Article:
Former US Ambassador to Japan Bill Hagerty won the Tennessee Senate Republican nomination.

Aug. 10, 2020 — Former US Ambassador to Japan Bill Hagerty won the Tennessee Senate Republican nomination last Thursday night with a 51-39 percent victory margin over his chief opponent, Dr. Manny Sethi, a Nashville surgeon, in the nation’s only Thursday primary.

Now as the official Republican nominee, Hagerty becomes the prohibitive favorite in the general election against businesswoman and environmental activist Marquita Bradshaw, who was an upset winner in the Democratic primary despite spending virtually no money on her campaign.

The last three publicly released Republican primary polls, from JMC Analytics, the Trafalgar Group, and Victory Phones, all forecast a 3-4 point edge, far below Hagerty’s actual percentage spread. The Tarrance Group, which polled at the end of June, was much closer to the final result, predicting a 46-29 percent split in Hagerty’s favor. The surveys, however, were completed through July 19, so it is possible that his late message blitz was responsible for Hagerty gaining strong momentum in the campaign’s final stage that led to a strong victory.

The Democratic side actually became more curious. Attorney James Mackler, who raised and spent more than $2 million and was viewed as a heavy pre-election favorite for Thursday night’s vote, not only lost to Bradshaw, but placed a poor third. In between Bradshaw and Mackler was attorney and Unitarian minister Robin Kimbrough. Together, she and Bradshaw are reporting spending only $17,000 on their combined political effort through the July 17 pre-primary financial disclosure period.

The Republican primary turned into a hard-fought battle between Hagerty, who spent over $9 million, and Dr. Sethi, who was making his first venture into elective politics. Sethi raised and spent well over $4 million. The contest was personal at the end, with both candidates trying to get to the right of the other and launching negative attacks. Hagerty had President Trump and Sen. Marsha Blackburn’s (R) combined endorsement, signaling that he had the conservative credentials necessary to win a Tennessee Republican primary.

East Tennessee Rep. Phil Roe (R-Johnson City) is retiring after serving what will be six complete terms and his successor will be pharmacist and political activist Diana Harshbarger.

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Wacky Wins in a Senate Primary; Incumbents Watkins & Clay Lose

By Jim Ellis

Aug. 5, 2020 — We review last night’s primary action in the states of Kansas, Missouri, Michigan, Arizona and Washington:


KANSAS

Rep. Roger Marshall (R-Great Bend)

The 2020 election cycle’s wackiest Senate primary ended last night with a big victory for Kansas Rep. Roger Marshall (R-Great Bend) as he defeated former secretary of state and 2018 gubernatorial nominee Kris Kobach and Kansas City Plumbing Company owner and self-funder Bob Hamilton in the statewide Republican primary.

The Marshall victory margin is 40-26-19 percent over the two men, while former Kansas City Chiefs football player and state Turnpike Commission chairman Dave Lindstrom captured 6.7 percent of the vote, best among the also-ran candidates.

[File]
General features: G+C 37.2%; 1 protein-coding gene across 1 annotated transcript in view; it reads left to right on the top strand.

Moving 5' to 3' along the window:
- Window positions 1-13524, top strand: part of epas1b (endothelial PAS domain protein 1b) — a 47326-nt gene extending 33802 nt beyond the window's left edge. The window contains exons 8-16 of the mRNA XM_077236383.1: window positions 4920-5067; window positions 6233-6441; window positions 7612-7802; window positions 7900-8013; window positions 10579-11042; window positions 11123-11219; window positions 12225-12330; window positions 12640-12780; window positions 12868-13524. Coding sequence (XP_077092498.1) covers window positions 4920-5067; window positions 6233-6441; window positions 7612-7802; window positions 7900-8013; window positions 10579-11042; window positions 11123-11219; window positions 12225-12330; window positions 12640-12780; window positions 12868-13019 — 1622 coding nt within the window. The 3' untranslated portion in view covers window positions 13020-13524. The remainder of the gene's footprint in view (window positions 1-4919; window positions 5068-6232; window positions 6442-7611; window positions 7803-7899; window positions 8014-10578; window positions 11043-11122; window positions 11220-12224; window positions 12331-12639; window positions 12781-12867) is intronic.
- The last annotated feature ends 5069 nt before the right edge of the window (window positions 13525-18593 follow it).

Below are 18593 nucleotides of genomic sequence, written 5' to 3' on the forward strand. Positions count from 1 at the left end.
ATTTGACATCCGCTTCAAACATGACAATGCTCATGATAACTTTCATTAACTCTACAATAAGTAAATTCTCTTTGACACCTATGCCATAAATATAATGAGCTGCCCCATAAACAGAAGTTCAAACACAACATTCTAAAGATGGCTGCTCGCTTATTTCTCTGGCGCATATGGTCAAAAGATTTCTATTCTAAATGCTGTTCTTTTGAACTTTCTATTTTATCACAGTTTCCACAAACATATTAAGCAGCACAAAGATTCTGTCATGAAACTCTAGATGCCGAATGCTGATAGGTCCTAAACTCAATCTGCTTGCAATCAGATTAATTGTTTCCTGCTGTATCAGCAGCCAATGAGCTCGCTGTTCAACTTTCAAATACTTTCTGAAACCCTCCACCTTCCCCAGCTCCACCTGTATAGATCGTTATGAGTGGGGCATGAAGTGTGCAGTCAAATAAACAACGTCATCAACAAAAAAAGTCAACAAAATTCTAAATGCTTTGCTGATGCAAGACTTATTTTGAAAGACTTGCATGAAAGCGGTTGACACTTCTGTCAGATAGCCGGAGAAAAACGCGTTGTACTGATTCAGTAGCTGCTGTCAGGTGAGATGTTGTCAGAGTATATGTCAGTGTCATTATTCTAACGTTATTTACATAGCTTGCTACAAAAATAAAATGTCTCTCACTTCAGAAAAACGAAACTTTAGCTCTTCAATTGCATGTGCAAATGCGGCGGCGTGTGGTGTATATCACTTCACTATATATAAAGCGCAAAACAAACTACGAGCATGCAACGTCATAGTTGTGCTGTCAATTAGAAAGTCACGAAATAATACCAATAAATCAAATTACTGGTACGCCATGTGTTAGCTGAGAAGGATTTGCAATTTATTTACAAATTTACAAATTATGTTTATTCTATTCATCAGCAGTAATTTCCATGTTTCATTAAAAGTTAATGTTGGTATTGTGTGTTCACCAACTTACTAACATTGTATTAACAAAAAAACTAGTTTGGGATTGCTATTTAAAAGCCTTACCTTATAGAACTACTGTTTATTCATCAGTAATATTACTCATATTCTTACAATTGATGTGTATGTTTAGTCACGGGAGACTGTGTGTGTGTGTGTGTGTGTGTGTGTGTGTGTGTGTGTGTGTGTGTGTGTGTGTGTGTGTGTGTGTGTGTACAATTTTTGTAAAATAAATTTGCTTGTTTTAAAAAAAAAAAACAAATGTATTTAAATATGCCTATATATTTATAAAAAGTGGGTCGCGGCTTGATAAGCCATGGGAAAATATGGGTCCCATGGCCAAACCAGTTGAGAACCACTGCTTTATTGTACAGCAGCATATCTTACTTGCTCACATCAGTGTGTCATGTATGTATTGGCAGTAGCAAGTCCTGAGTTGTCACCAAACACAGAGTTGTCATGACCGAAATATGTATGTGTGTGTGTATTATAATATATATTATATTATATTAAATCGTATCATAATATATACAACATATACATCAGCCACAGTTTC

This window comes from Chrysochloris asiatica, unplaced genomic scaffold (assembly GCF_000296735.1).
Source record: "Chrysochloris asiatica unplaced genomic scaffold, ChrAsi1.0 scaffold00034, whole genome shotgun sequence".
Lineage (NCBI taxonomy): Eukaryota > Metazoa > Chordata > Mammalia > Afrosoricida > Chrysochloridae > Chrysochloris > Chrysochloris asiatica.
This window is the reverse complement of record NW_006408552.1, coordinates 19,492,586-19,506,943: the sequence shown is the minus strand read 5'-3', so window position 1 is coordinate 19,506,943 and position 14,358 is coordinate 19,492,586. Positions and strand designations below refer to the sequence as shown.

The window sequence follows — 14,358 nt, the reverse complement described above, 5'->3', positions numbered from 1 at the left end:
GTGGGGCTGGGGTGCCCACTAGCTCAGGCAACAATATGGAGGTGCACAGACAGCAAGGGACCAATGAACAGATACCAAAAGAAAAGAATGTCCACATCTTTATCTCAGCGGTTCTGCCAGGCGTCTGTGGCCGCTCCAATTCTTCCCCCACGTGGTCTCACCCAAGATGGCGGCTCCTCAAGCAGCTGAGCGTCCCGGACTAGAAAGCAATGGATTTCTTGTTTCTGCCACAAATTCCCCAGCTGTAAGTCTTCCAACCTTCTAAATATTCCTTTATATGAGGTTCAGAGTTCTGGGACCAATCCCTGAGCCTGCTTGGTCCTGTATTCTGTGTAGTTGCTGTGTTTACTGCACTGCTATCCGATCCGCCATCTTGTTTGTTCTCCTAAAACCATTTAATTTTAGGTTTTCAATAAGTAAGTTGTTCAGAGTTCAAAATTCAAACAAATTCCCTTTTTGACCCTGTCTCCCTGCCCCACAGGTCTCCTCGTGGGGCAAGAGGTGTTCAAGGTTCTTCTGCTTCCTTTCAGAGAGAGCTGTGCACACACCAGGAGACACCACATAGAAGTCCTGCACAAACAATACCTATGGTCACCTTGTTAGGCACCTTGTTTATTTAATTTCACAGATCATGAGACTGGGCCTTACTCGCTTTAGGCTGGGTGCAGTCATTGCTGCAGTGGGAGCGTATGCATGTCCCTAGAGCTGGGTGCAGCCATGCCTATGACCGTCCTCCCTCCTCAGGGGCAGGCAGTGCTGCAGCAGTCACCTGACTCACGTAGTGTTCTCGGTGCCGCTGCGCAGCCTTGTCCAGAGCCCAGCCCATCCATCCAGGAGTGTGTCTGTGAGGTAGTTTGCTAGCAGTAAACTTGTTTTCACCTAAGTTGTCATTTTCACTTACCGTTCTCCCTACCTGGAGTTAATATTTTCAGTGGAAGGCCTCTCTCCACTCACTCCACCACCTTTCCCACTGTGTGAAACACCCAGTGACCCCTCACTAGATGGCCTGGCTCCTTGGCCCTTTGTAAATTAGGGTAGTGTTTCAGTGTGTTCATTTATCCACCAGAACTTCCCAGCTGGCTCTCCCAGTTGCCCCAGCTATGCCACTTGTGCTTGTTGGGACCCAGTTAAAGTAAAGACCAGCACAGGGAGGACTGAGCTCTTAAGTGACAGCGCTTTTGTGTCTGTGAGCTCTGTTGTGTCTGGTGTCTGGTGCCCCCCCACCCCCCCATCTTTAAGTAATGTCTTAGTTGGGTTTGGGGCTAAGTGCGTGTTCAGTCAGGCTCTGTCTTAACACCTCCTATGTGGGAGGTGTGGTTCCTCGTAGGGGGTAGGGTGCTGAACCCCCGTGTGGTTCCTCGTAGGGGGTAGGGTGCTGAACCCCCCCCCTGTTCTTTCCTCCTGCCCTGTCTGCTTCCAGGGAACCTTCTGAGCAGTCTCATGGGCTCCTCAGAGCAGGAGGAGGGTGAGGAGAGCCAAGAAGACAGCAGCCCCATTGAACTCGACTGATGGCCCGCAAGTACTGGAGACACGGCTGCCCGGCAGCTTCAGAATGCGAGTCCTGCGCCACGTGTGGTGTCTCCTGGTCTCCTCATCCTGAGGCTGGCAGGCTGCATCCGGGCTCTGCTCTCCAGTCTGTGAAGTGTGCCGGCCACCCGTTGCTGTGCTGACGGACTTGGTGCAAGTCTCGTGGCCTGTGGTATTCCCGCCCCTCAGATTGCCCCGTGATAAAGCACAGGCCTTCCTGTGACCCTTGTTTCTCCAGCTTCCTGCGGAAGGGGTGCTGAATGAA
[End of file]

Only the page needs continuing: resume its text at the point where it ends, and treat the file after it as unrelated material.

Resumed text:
The race featured both parties making seven-figure media buys. The national Republican leadership, however, came in to run negative spots against Kobach, a risky strategy in case he would become their nominee. It was clear that Republican survey research provided virtually the same results that Democrats were seeing, namely Kobach winning his primary would give the Democrats the inside track toward snatching away what should be a safe Republican seat.

The other unusual Kansas Senate facet was seeing Democratic organizations come into the state to actively boost Kobach in the GOP primary. He lost the 2018 governor’s race to Democrat Laura Kelly, and the party leaders believed Kobach would be the weakest general election candidate to oppose their party’s consensus nominee, state Sen. Barbara Bollier (D-Mission Hills). Now, she must run against the Republicans’ presumed strongest candidate, Rep. Marshall.

Interestingly, the most recent publicly released poll, which dated back to the beginning of June from the Civiqs organization surveying for the Daily Kos Elections website, found Rep. Marshall and Sen. Bollier falling into a virtual tie. It is likely, however, as the new Republican nominee, that Marshall will become a clear favorite to win in November.
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Primary Preview – Part II

Bob Hamilton, self-funding and running clever ads, such as the one above, could be the spoiler in today’s Kansas Democratic senate primary race.


By Jim Ellis

Aug. 4, 2020 — We wrap up our two-part report about today’s August 4th primary with coverage of the Arizona and Kansas nominating elections.


ARIZONA

The US Senate race is on the ballot, though the nominations in both parties are virtually set and have been for months. There is action in three of the state’s nine congressional districts, however.

Senate: Appointed Sen. Martha McSally (R) will easily win nomination tonight. She faces only skincare company CEO Daniel McCarthy, who has raised just over a half-million dollars for his effort. Sen. McSally has attracted over $30 million and brandishes more than $11 million in the bank. That is the good news for her; the bad is her consensus Democratic opponent, retired astronaut Mark Kelly, has brought in an incredible $46 million and had over $21 million remaining in his campaign account at the end of June.

This is a top-tier challenge race, and a Democratic must-win, but not much will be settled tonight.

According to the Phoenix-based Data Orbital polling firm, over 2.6 million absentee ballots have been requested for the primary, and 1.06 million have been returned for a participation rate of 45.6 percent. Therefore, the state already has a primary voter turnout rate of 26.7 percent. Democrats have a 9,900-unit advantage in returned ballots to date.